Jakob Nielsen's 5 minutes * words/query string: * 1994: 1.3 * 1997: 1.9 * 2004: 2.2 * People are adapting to search technology, getting more confident * Success rate for search: * All searches: 42% * Those who scrolled the first page: 48% * Low experience users: 32% * High experience: 50% * External search engine: 56% * Internal search engine on Web site: 33% * Using a site's own search engine is a miserable failure, yet it also constitutes a large portion of search queries * Intranet search success is even worse * 40% of search population is not search literate * He showed a video of a particular user in the 40% group trying to do a search on headaches. There are multiple, painful search errors, from text going into the wrong text box, submitting with empty search boxes, using the address bar (www.head ache.com), highlighting a word and then clicking "submit" (i.e. expecting the highlighted text to be submitted), etc... His point was to break people's expectations of what a large percentage of the user base looks like, but I'm not sure that the audience quite internalized this point (too caught up in humor). * Out of the various usability problems classified across 25 major Web sites, 11% of them related to search

Is search a miserable failure * ... * Udi: search is hard to do, many sites have only 1 programmer. Wants to make search something that you can get off the shelf. * Norvig: anecdote from personal experience. in 1999, trying to search for info on a thinkpad on IBM's site, felt like the user in Jakob's video. Went to Google instead and found it immediately -- Google, an external search engine, did better than IBM on its own content.

How has search evolved? * .. * Norton: hard to let users know about new tools when their context is a search results page. * Fletcher: Ask Jeeves search query length is getting shorter (moving away from natural language). The long tail phenomena applies to search queries -- many unique search queries never seen before dominating. * Udi: search query length is proportional to the size of the text input box you give users, i.e. the size of the text input box is a usability consideration. * Nielsen: average search box is 18 characters wide, but soon recommendation will be 30 characters.

(Didn't hear question well) Avoid becoming portal? * Norton: search box is the UI. understand user's intent * Udi: problem in that some queries are easy (e.g. "population of India") vs. others are hard even though they seem appropriate to the user (e.g. "what is the best DVD player" -- "best" is a bad search term but users expect it to work). Also, "How many powerful tools do we want to give users?" Fine balance between power and usability. * Norvig: the problem is that we don't allow the user to have a dialog, don't even tell the user the language the search box understands. Wants to get more towards the librarian model, where you can have a dialog to refine your search, giving the user advice along the way. You use more than 2.2 words when talking to a librarian.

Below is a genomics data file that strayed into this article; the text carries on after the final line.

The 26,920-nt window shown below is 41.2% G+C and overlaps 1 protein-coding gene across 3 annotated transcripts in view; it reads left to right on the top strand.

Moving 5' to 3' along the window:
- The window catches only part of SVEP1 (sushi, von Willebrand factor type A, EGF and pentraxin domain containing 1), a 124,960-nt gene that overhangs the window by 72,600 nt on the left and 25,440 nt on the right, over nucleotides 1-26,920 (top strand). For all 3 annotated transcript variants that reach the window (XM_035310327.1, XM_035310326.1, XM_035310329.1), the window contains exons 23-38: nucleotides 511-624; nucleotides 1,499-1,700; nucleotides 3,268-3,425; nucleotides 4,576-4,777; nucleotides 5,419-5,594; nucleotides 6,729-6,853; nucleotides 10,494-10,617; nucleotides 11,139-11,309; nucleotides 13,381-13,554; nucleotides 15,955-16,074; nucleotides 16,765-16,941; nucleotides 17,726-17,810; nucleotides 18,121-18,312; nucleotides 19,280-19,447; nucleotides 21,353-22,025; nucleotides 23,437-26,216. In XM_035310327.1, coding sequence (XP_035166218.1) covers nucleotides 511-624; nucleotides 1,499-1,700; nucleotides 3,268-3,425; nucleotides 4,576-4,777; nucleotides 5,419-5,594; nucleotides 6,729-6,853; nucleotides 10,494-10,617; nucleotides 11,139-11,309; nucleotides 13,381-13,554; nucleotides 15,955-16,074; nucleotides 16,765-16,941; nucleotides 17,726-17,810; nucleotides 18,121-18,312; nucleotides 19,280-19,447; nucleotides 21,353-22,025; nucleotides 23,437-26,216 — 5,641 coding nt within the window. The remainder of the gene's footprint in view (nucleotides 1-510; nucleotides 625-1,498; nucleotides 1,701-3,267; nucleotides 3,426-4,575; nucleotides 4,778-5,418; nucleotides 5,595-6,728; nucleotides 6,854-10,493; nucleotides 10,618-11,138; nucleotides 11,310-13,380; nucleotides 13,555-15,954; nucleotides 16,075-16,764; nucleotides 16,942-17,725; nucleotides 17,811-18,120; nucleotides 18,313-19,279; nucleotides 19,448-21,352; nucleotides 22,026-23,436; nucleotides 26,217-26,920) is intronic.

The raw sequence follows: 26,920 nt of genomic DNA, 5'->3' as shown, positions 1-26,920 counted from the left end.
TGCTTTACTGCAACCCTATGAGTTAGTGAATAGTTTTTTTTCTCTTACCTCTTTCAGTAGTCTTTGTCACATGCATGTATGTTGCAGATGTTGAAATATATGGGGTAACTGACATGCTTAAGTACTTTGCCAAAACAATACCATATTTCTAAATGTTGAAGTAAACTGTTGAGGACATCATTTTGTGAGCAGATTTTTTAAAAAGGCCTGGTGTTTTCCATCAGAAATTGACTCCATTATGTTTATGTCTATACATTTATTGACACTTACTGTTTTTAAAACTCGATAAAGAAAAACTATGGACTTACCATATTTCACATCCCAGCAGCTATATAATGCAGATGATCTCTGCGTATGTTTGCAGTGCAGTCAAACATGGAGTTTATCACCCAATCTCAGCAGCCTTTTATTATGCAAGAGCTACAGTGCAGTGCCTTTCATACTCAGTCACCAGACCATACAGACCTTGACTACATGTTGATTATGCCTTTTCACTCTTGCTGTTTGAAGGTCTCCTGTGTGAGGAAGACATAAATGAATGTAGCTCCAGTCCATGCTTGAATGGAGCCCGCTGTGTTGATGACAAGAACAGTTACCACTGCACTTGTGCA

Tagging: is it a new paradigm? * Udi: Not different. CS Joke: "Anything you can do I can do meta." Metadata is just data. * Norton: what's interesting is that it's not different. Link text functions like tags. The more metadata the better. * Jakob: have to figure out passive techniques for collecting metadata (e.g. what is the user eyeballing). Tagging is too much work for most. * Norton: people will tag if they derive benefit (e.g. flickr) * Udi: MapR example -- looked at Flickr tags and tried to overlay ones with geographical tags onto a map. Problem with too many photos appearing in Maine -- the "ME" tag was interpreted as Maine.

CHI theme: social context important for evaluating data * Norton: 360 is about trying to build a framework for people to manage relationships and share info (vs. services like LinkedIn which try to connect you with other people). Need framework to capture social interactions (e-mail, IM) * Fletcher: need to do more with blogs and blogrolls as sources of this data * Norvig: people looking for info they trust, and they trust their friends, but they also want to discover new things beyond their friends -- need to merge. * Jakob: need to swing pendulum back towards groupware * Udi: not just social context, but context in general. For example, the same person searching twice may be looking for entirely different things. A9 remembers previous search results to try and provide some of this context.

What don't you use search for (example of Norvig asking Greenspun for camera advice) * Norvig: stuff that's not available or too complicated. Also, search not good for synthesizing data

Current success is from leveraging the info on the web. How do we continue to leverage that kind of information? Is there a significant investment in allowing the publishing community to expand, making the browser a better publishing platform?

  • Fletcher: blogging, but could do better (e.g. how many people have written an essay in a browser)
  • Udi: 10 years ago we were thinking that HTML was so easy that anyone could write it. Now we have much better tools.
  • Norvig: don't want to make it too easy, want the information to be worth the effort of writing it
  • Udi: tool to send a fax to a random person at Google
  • Jakob: search engines are leeches, sucking value out of the Web. tradeoff between content producers and search engines. customers are loyal. will use Amazon to search for and buy their book.

Spoken language interfaces * Norvig: 2 aspects: 1) do you use a keyboard (did a test of this, not a great success), 2) can you make a dialog of the process * Norton: has to be seamless. Can't have spoken language search that then gives you a textual search result. * Jakob: would have to be combination of verbal + visual